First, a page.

Finally, after the Composite Application Guidance for WPF (codename "Prism") was released last week, I started thinking about necessary steps for migrating CAB/SCSF based solutions to the new Smart Client framework built with WPF. I also started migrating the solution I've created for last year's TechEd and for the HP banqpro/ case study to Composite WPF guidance.
I would like to share the thoughts I made with you right now... but don't expect this to be the only post about this topic. I believe while moving on with the migration I definitely will find out some more things and my thoughts will evolve, definitely;)
Important note: please understand that these are my own, personal thoughts and that this is NOT Microsoft's official opinion and this is not an official Microsoft-statement at all!
#1: What should I use when starting a new project?
My personal conclusion: For me that question is obvious: use Composite WPF guidance and WPF if your client-hardware is sufficient for WPF.
WPF adds a lot value that make things for development of enterprise line-of-business client apps much easier - although the design time experience isn't where it should be, today. And Composite WPF brings you the framework for building extensible and manageable enterprise-level smart clients with WPF! So just use it!
#2: Should you migrate to Composite WPF from CAB/SCSF?
Of course many customers are asking this question right now. They are afraid that they are using an old technology which is not going to be state-of-the-art anymore and running into panic-mode.
Well, I don't see it that critical. CAB/SCSF is still driven forward by the community (see SCSFContrib, SCSFWPF etc.) and there are lots of people out there answering questions, sharing experience etc. Furthermore according to the Microsoft homepage it is still supported the same way it was supported all the time: it is simply treated as custom code in support cases with Microsoft.
My personal conclusion therefore: if you do not get additional business value out of Composite WPF and if you are happy with CAB/SCSF in your solution, why should you take the effort of migrating to it!? Then you don't need to... some good reasons to migrate might be:
But these are just some thoughts that went through my head. And again - for me important is that if you don't get any value for YOU out of these advantages then why migrate!? There is no reason for doing so. If you get additional value, then let's go;)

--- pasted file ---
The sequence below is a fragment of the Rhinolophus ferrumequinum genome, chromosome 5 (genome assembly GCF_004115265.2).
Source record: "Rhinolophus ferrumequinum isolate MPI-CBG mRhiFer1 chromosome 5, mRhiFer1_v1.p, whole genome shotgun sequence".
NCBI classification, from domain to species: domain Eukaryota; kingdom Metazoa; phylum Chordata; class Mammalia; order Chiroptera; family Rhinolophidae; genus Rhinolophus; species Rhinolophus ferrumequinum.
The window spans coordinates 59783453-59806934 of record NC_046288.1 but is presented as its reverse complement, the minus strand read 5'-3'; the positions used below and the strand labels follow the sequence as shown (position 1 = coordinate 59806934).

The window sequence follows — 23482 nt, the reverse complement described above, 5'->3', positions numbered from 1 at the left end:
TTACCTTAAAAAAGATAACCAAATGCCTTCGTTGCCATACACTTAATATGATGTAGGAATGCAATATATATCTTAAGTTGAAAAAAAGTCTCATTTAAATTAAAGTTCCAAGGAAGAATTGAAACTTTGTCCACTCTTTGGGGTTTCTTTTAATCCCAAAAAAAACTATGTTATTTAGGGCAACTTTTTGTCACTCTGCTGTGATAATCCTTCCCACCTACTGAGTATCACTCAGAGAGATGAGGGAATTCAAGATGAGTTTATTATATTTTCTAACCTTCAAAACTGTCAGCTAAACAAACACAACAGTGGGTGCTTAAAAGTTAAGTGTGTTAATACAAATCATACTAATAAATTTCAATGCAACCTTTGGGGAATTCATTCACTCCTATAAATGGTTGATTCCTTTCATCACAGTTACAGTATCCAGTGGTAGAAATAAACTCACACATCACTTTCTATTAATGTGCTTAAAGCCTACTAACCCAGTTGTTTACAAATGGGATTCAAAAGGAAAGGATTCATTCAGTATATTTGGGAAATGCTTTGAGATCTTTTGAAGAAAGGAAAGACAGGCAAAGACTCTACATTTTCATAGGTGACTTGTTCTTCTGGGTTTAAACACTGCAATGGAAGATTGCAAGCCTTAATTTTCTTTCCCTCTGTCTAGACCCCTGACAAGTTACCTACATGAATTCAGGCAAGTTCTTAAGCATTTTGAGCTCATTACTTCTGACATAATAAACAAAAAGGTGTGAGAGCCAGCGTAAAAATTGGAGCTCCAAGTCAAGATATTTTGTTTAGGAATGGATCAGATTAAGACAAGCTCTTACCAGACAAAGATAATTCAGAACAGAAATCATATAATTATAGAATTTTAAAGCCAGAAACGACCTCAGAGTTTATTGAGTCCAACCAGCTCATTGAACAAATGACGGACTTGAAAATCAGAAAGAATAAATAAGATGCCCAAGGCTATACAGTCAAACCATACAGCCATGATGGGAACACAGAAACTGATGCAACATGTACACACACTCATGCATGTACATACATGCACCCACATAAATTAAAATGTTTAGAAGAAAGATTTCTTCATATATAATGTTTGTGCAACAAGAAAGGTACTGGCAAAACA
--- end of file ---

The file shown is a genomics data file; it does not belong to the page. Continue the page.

#3: How do components from CAB/SCSF map to Composite WPF?
As far as I have seen, the Composite WPF framework achieves exactly the same goals as CAB on it's own. There is no replacement for SCSF available, so far, and according to Microsoft none is planned for the foreseeable future. The team is in a kind-of gathering customer feedback loop right now;) Okay, but let's map some features from CAB/SCSF to Composite WPF - I assume that you read my paper on CAB/SCSF to fully understand the following table...
As you can see, Composite WPF supports all scenarios but leaves you more "freedom" of whether you want to implement a scenario or not. And also if you implement a scenario you often don't need to inherit from any base class or apply attributes in most cases. That means you can build-up your own hierarchies without running into too many dependencies of the Composite WPF guidance.
#4: The very basic steps to get from CAB/SCSF to Prism
These are some of the first steps I had to complete while migrating the shell and modules from CAB/SCSF to prism. Essentially these where the following:
I know, that looks heavy, but it took me 1/2 day to migrate the first two modules and the shell from CAB/SCSF to Composite WPF guidance without having played with the new guidance before, at all!!!! So I was a bloody beginner with Composite WPF guidance when I started and it took my just 1/2 day...
I have published the first version of my migration solution where I completed the tasks described above for the first two modules of my last year's TechEd demo.
You can find that download in my previous post.
While this is just a first step I know that I will encounter some additional issues when I have time migrating the remaining parts... so stay tuned on future entries about this story... whereas I am not sure whether I will be able to do this soon:))) because... well... it's vacation time:)))